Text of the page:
But I still could listen to music, and I knew when to turn around to make it the full 10k. So I decided to press on. I hit the half-way point and a funny thing happened. I decided to go a little farther. I knew how far to go to add another half mile out, adding a full additional mile to the run. 7.2 miles was sounding pretty good. Still, sitting in the back of my mind was the fact that however far I went away from home, I had that far to go on the return trip.
But I made it. Then another funny thing happened. I decided to go a bit farther. Up, over the pasarela (overpass, but for some reason they will always be pasarelas to me) and up to the High School. There I decided to turn around. I was actually feeling pretty good. Granted, I wasn't setting any speed records, but I was still running my pace and in a groove.
Five miles into the run, with a way to go still the weirdest thing happened. Something I have never felt before. I felt great. Not just good, but great. I'm talking grinning from ear to ear, breathlessly singing along with my iPod, giving high-fives to the low hanging tree branches great. I felt giddy.
I have heard about a "runner's high". Lis talks about them and my dad has even made mention of it. I thought it was fiction. You know, something that runners talk about to fool us regular folk in to running, telling us eventually we will feel it just to keep us going. In short, I thought it was a lie.
Not any more.
I felt higher than a kite this morning. I don't regularly use mind or mood altering substances. I have, on very few occasions, used narcotics while in the throws of passing kidney stones. I hated those. No idea why people would pay good money to feel that way.
But this was different. If I could have bottled this feeling to sell, I would be a millionaire. I felt invincible. I loved it. I crave feeling it again.
Oh dear. Looks like I got my first hit today, and now I am hooked. I just may become something of a junkie. 7.8 miles done, and I was already planning next week's runs. And, yes, I bought a new sensor today.
Friday, December 04, 2009
Three months have passed, and Gareth is turning into his own little person. It is amazing just what the simple things will do for little babies. As he smiles more and becomes more interactive, he fills our home with just that much more joy. Here is a bit of that joy to share with you all.
Friday, October 09, 2009
Congratulations to President Obama. Really. I mean it. I swear.
I don't mean this as a slight to him. On the surface, he certainly seems to have sincere intentions. I say on the surface because anyone who knows me knows I think all politicians who reach the upper echelons of government are corrupt individuals. Yeah, I am that cynical.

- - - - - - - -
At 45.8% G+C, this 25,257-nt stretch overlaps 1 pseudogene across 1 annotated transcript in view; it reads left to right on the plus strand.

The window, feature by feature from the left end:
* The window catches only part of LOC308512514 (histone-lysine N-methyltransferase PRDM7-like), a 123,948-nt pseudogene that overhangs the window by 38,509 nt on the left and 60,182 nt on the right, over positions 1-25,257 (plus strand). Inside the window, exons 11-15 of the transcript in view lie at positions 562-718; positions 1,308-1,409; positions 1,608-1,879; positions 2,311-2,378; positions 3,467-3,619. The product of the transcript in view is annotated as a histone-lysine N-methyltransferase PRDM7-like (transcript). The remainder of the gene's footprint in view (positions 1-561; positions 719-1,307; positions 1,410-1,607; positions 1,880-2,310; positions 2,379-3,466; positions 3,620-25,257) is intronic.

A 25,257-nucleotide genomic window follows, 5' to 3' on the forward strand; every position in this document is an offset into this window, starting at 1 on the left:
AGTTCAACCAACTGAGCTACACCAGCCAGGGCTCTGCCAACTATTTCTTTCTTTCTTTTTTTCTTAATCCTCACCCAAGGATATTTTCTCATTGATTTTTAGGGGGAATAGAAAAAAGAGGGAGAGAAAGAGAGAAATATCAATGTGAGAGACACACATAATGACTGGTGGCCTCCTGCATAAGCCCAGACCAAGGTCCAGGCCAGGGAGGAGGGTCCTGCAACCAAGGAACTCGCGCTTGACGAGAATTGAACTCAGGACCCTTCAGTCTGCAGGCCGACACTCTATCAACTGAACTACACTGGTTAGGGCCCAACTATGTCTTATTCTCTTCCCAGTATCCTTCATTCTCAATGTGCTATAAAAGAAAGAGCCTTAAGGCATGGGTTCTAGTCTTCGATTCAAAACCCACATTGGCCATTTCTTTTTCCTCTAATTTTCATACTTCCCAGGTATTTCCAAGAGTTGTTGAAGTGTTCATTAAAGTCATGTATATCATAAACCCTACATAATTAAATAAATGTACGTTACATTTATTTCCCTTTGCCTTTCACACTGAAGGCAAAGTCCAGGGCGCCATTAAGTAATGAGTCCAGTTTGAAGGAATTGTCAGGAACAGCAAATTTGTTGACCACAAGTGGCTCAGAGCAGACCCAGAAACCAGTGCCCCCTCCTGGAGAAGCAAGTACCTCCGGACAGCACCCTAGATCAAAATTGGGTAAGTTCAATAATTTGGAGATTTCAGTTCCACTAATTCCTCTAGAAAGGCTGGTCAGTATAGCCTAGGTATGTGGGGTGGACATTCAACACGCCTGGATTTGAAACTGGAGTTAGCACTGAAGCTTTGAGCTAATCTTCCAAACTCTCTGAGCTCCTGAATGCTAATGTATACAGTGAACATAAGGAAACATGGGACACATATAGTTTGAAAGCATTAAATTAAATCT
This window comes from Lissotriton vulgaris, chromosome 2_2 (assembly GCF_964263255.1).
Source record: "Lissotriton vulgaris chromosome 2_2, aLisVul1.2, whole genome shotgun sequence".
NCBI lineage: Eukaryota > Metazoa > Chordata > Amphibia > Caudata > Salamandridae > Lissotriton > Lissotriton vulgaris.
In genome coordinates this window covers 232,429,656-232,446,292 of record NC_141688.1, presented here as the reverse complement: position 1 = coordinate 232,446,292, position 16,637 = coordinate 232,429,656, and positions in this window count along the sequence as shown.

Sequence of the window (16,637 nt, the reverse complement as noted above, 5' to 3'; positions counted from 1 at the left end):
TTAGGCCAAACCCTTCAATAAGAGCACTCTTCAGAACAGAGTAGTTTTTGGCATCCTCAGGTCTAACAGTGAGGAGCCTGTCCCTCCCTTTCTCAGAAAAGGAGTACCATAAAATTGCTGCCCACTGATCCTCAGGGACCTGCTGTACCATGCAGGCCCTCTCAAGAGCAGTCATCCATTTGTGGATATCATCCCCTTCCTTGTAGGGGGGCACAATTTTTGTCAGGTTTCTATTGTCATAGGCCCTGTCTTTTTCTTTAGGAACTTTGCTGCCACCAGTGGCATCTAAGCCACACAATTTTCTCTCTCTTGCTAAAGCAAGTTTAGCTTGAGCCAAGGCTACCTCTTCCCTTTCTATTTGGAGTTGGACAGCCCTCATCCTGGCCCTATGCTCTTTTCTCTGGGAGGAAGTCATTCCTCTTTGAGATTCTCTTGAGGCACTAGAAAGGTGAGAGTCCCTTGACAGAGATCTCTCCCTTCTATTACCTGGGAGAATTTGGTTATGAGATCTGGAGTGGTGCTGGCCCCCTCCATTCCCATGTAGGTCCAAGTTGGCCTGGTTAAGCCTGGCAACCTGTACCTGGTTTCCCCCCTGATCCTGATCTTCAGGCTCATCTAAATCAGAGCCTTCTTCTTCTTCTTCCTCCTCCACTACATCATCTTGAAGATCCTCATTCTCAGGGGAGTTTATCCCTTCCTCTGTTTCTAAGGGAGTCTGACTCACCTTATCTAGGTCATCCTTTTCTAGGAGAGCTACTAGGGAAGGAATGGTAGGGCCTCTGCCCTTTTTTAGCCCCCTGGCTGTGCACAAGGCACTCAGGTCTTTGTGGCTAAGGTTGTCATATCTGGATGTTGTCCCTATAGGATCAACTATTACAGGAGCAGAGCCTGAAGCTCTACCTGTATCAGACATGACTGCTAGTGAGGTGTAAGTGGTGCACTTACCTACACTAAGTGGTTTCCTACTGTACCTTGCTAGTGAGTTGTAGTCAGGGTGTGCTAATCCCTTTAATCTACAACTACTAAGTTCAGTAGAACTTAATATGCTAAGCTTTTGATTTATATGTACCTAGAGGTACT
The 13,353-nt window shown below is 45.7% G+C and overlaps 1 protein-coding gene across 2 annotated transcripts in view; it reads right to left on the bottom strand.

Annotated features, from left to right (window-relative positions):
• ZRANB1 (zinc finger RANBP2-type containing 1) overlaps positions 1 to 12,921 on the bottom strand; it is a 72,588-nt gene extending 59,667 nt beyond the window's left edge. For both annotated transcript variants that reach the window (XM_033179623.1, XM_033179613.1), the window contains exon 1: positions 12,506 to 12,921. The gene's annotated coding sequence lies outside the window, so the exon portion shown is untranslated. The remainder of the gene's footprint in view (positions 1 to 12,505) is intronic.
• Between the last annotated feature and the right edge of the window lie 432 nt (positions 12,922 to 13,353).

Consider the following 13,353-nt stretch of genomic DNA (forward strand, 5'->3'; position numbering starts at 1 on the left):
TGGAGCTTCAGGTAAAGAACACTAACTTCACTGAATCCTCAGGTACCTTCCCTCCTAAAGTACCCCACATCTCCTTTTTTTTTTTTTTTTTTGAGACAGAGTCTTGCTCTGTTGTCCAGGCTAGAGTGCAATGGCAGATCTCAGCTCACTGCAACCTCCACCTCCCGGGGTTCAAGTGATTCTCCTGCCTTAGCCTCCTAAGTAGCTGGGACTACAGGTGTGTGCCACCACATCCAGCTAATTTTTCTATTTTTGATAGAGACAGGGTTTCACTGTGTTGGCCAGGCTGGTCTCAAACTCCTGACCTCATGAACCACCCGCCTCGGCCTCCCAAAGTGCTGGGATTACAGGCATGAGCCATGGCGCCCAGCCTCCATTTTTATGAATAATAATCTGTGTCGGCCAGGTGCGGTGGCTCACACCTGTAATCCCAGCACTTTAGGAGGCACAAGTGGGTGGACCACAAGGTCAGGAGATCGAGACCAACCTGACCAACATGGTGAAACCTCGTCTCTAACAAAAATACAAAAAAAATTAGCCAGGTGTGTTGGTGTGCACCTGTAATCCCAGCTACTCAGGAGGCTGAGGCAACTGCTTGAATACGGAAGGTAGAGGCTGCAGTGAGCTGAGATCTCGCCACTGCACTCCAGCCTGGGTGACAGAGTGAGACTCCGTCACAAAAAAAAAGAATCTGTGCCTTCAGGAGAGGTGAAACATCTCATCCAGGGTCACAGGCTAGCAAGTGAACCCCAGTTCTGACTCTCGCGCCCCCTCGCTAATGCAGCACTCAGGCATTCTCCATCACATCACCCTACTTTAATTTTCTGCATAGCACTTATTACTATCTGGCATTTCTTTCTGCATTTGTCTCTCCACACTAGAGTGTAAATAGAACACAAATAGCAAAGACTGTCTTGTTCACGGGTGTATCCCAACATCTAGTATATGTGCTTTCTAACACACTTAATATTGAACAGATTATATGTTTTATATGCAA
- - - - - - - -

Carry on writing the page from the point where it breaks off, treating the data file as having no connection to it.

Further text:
Rather, this is directed toward the judges of the (once) prestigious Nobel Peace Prize committee.
Really? Obama? Seriously?
He has been President for just over 9 months now. I'm sorry, but that just isn't enough time. Coupled with crises on the home front (with health care and the economic issues) he just hasn't had time to demonstrate actions that, in my opinion, warrant such an international honor. Again, not saying he won't, but it just seems premature. All he has had time to do is spout honeyed words. I don't see any evidence that the world is a more peaceful place since he took the helm of this country.
What it really screams of, though, is spite. I can't help but feel that this was done simply to spite George W. Bush. Sort of the final slap to the face. You know, "Hey, we are so glad you are gone, we're going to give this guy an award he hasn't done anything for other than not be you." Trust me, I get that. Heck, a lot of us who even may have voted for him at one time are glad he is gone. But this just isn't good enough a reason to award President Obama.
And while they have picked some other, ehm, questionable people in the past (Arafat?!?!?), at least those people had been around for years, working at whatever they were nominated for.
Sort of cheapens the whole thing. Makes it feel like a popularity contest. "Are you going to vote for that Barack guy for Homecoming King? He is sooooo dreamy!"
I only hope President Obama leaves a legacy that warrants this award. I really do.
Wednesday, September 09, 2009
Well, we are coming up on Gareth's 2 week birthday. In the weeks he has been home with us he has just been an amazing little boy. He eats well, sleeps well and is generally very even tempered. What a little joy. Here are some moments he has shared with us.